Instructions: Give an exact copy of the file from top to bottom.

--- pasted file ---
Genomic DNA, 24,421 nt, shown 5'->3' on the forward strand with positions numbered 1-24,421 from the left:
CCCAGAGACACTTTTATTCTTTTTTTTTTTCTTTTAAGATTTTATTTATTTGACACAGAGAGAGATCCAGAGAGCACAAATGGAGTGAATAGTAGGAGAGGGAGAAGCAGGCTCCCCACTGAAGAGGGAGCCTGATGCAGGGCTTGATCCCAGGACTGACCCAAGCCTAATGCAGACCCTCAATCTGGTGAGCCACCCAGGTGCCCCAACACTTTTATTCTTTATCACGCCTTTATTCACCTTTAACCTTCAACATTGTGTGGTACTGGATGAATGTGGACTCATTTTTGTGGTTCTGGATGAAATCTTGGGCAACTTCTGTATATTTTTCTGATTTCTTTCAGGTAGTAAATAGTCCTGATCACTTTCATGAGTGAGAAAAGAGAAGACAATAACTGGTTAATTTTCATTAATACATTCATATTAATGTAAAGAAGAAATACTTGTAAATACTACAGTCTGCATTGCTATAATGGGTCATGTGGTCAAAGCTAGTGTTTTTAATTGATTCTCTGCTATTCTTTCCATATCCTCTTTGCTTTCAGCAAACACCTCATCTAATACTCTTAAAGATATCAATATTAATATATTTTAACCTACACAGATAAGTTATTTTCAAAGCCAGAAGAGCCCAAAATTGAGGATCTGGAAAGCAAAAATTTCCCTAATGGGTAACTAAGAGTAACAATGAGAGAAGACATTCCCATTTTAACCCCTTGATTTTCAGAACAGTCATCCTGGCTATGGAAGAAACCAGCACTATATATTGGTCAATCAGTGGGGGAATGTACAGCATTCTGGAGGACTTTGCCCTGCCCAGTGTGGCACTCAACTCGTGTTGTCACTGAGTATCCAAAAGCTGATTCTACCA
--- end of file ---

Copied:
Genomic DNA, 24,421 nt, shown 5'->3' on the forward strand with positions numbered 1-24,421 from the left:
CCCAGAGACACTTTTATTCTTTTTTTTTTTCTTTTAAGATTTTATTTATTTGACACAGAGAGAGATCCAGAGAGCACAAATGGAGTGAATAGTAGGAGAGGGAGAAGCAGGCTCCCCACTGAAGAGGGAGCCTGATGCAGGGCTTGATCCCAGGACTGACCCAAGCCTAATGCAGACCCTCAATCTGGTGAGCCACCCAGGTGCCCCAACACTTTTATTCTTTATCACGCCTTTATTCACCTTTAACCTTCAACATTGTGTGGTACTGGATGAATGTGGACTCATTTTTGTGGTTCTGGATGAAATCTTGGGCAACTTCTGTATATTTTTCTGATTTCTTTCAGGTAGTAAATAGTCCTGATCACTTTCATGAGTGAGAAAAGAGAAGACAATAACTGGTTAATTTTCATTAATACATTCATATTAATGTAAAGAAGAAATACTTGTAAATACTACAGTCTGCATTGCTATAATGGGTCATGTGGTCAAAGCTAGTGTTTTTAATTGATTCTCTGCTATTCTTTCCATATCCTCTTTGCTTTCAGCAAACACCTCATCTAATACTCTTAAAGATATCAATATTAATATATTTTAACCTACACAGATAAGTTATTTTCAAAGCCAGAAGAGCCCAAAATTGAGGATCTGGAAAGCAAAAATTTCCCTAATGGGTAACTAAGAGTAACAATGAGAGAAGACATTCCCATTTTAACCCCTTGATTTTCAGAACAGTCATCCTGGCTATGGAAGAAACCAGCACTATATATTGGTCAATCAGTGGGGGAATGTACAGCATTCTGGAGGACTTTGCCCTGCCCAGTGTGGCACTCAACTCGTGTTGTCACTGAGTATCCAAAAGCTGATTCTACCA